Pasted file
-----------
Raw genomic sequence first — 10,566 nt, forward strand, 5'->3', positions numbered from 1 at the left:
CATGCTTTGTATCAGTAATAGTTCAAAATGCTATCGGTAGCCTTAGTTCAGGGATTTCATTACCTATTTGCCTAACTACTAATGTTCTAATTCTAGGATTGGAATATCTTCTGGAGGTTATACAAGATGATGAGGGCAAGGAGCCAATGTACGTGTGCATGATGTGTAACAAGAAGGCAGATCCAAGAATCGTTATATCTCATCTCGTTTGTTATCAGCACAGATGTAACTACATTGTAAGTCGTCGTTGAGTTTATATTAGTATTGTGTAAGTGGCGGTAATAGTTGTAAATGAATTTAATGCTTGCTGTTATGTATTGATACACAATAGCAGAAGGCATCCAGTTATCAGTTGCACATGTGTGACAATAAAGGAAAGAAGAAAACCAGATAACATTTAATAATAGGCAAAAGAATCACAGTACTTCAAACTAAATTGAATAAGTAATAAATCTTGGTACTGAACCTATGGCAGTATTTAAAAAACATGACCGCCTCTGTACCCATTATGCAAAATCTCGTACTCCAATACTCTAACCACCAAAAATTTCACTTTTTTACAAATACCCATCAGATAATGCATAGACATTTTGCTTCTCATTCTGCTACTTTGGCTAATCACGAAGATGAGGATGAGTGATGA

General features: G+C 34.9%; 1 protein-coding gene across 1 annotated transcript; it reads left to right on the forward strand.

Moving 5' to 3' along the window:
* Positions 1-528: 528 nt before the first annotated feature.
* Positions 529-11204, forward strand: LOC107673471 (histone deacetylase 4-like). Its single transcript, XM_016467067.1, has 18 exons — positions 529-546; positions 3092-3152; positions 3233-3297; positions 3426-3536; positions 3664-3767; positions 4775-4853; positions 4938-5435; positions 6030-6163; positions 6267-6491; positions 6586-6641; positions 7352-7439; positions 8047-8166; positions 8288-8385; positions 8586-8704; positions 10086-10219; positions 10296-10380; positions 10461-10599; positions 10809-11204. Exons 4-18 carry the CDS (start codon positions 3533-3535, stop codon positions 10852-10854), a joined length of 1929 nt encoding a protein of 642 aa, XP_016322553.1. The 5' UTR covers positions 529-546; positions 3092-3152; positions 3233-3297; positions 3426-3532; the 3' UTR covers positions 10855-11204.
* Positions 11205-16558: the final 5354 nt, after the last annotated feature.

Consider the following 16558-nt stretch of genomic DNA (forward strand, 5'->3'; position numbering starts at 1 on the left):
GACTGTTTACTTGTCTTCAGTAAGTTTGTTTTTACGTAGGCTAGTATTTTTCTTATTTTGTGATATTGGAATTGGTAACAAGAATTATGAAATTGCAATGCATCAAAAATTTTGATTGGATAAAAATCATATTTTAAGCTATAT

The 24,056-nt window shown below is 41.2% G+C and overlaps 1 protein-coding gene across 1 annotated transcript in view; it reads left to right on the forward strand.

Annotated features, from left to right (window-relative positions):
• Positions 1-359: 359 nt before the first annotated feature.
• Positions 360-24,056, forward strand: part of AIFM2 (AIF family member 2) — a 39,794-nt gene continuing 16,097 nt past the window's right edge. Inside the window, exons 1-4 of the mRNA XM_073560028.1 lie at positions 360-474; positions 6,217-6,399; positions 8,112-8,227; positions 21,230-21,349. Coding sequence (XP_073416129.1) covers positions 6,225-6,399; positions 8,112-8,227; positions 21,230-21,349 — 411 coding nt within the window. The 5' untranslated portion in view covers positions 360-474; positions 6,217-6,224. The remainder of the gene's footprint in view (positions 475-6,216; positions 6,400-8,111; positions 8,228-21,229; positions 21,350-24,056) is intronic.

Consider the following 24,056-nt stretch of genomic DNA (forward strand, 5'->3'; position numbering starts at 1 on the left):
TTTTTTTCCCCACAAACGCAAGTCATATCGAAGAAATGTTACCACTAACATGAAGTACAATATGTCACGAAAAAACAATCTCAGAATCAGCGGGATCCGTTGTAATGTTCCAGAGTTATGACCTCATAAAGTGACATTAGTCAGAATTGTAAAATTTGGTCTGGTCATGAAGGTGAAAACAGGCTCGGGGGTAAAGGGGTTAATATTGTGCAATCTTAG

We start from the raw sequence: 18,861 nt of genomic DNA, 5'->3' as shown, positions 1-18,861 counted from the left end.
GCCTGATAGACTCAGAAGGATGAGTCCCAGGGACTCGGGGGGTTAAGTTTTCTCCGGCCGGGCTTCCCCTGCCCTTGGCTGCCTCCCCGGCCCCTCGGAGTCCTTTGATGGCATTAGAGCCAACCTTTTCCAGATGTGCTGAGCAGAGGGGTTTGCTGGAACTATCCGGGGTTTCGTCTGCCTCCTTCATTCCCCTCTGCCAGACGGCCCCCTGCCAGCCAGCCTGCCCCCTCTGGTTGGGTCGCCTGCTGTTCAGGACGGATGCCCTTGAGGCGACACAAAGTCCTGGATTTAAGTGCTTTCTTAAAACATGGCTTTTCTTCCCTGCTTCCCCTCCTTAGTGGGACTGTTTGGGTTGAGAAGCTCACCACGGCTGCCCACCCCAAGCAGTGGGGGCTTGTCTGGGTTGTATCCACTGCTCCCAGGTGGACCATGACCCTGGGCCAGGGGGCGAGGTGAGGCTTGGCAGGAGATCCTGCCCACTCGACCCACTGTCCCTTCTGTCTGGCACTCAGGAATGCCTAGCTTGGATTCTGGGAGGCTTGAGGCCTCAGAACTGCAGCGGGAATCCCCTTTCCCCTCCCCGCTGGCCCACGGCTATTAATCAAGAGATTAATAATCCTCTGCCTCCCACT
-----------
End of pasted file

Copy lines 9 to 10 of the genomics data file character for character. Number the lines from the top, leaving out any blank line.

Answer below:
GACTGTTTACTTGTCTTCAGTAAGTTTGTTTTTACGTAGGCTAGTATTTTTCTTATTTTGTGATATTGGAATTGGTAACAAGAATTATGAAATTGCAATGCATCAAAAATTTTGATTGGATAAAAATCATATTTTAAGCTATAT

The 24,056-nt window shown below is 41.2% G+C and overlaps 1 protein-coding gene across 1 annotated transcript in view; it reads left to right on the forward strand.